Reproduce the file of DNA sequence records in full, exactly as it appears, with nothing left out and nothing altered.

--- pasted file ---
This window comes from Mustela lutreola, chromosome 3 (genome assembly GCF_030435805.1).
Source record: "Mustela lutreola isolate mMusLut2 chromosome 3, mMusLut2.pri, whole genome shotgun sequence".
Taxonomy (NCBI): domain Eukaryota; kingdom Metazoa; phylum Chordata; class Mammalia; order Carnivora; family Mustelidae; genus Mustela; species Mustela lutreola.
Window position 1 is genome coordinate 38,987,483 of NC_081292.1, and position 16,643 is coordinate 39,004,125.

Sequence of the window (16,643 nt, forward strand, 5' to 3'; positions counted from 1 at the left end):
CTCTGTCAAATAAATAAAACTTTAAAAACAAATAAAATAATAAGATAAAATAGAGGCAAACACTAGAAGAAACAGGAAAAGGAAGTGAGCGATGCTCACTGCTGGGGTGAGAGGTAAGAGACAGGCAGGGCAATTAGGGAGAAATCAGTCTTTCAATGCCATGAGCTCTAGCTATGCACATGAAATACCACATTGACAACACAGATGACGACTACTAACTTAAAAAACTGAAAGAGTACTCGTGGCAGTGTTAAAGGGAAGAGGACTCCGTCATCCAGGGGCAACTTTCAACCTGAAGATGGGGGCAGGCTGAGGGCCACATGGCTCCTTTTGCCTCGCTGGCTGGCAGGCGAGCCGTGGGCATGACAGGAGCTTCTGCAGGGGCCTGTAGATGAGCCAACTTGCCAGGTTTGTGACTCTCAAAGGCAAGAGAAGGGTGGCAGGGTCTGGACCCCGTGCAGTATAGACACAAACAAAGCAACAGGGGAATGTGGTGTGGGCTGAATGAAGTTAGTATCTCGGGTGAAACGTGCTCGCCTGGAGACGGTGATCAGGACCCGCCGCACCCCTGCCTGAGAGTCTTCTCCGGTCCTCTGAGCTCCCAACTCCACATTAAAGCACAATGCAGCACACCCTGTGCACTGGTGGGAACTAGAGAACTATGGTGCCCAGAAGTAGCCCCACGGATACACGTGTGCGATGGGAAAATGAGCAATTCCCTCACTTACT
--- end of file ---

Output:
This window comes from Mustela lutreola, chromosome 3 (genome assembly GCF_030435805.1).
Source record: "Mustela lutreola isolate mMusLut2 chromosome 3, mMusLut2.pri, whole genome shotgun sequence".
Taxonomy (NCBI): domain Eukaryota; kingdom Metazoa; phylum Chordata; class Mammalia; order Carnivora; family Mustelidae; genus Mustela; species Mustela lutreola.
Window position 1 is genome coordinate 38,987,483 of NC_081292.1, and position 16,643 is coordinate 39,004,125.

Sequence of the window (16,643 nt, forward strand, 5' to 3'; positions counted from 1 at the left end):
CTCTGTCAAATAAATAAAACTTTAAAAACAAATAAAATAATAAGATAAAATAGAGGCAAACACTAGAAGAAACAGGAAAAGGAAGTGAGCGATGCTCACTGCTGGGGTGAGAGGTAAGAGACAGGCAGGGCAATTAGGGAGAAATCAGTCTTTCAATGCCATGAGCTCTAGCTATGCACATGAAATACCACATTGACAACACAGATGACGACTACTAACTTAAAAAACTGAAAGAGTACTCGTGGCAGTGTTAAAGGGAAGAGGACTCCGTCATCCAGGGGCAACTTTCAACCTGAAGATGGGGGCAGGCTGAGGGCCACATGGCTCCTTTTGCCTCGCTGGCTGGCAGGCGAGCCGTGGGCATGACAGGAGCTTCTGCAGGGGCCTGTAGATGAGCCAACTTGCCAGGTTTGTGACTCTCAAAGGCAAGAGAAGGGTGGCAGGGTCTGGACCCCGTGCAGTATAGACACAAACAAAGCAACAGGGGAATGTGGTGTGGGCTGAATGAAGTTAGTATCTCGGGTGAAACGTGCTCGCCTGGAGACGGTGATCAGGACCCGCCGCACCCCTGCCTGAGAGTCTTCTCCGGTCCTCTGAGCTCCCAACTCCACATTAAAGCACAATGCAGCACACCCTGTGCACTGGTGGGAACTAGAGAACTATGGTGCCCAGAAGTAGCCCCACGGATACACGTGTGCGATGGGAAAATGAGCAATTCCCTCACTTACT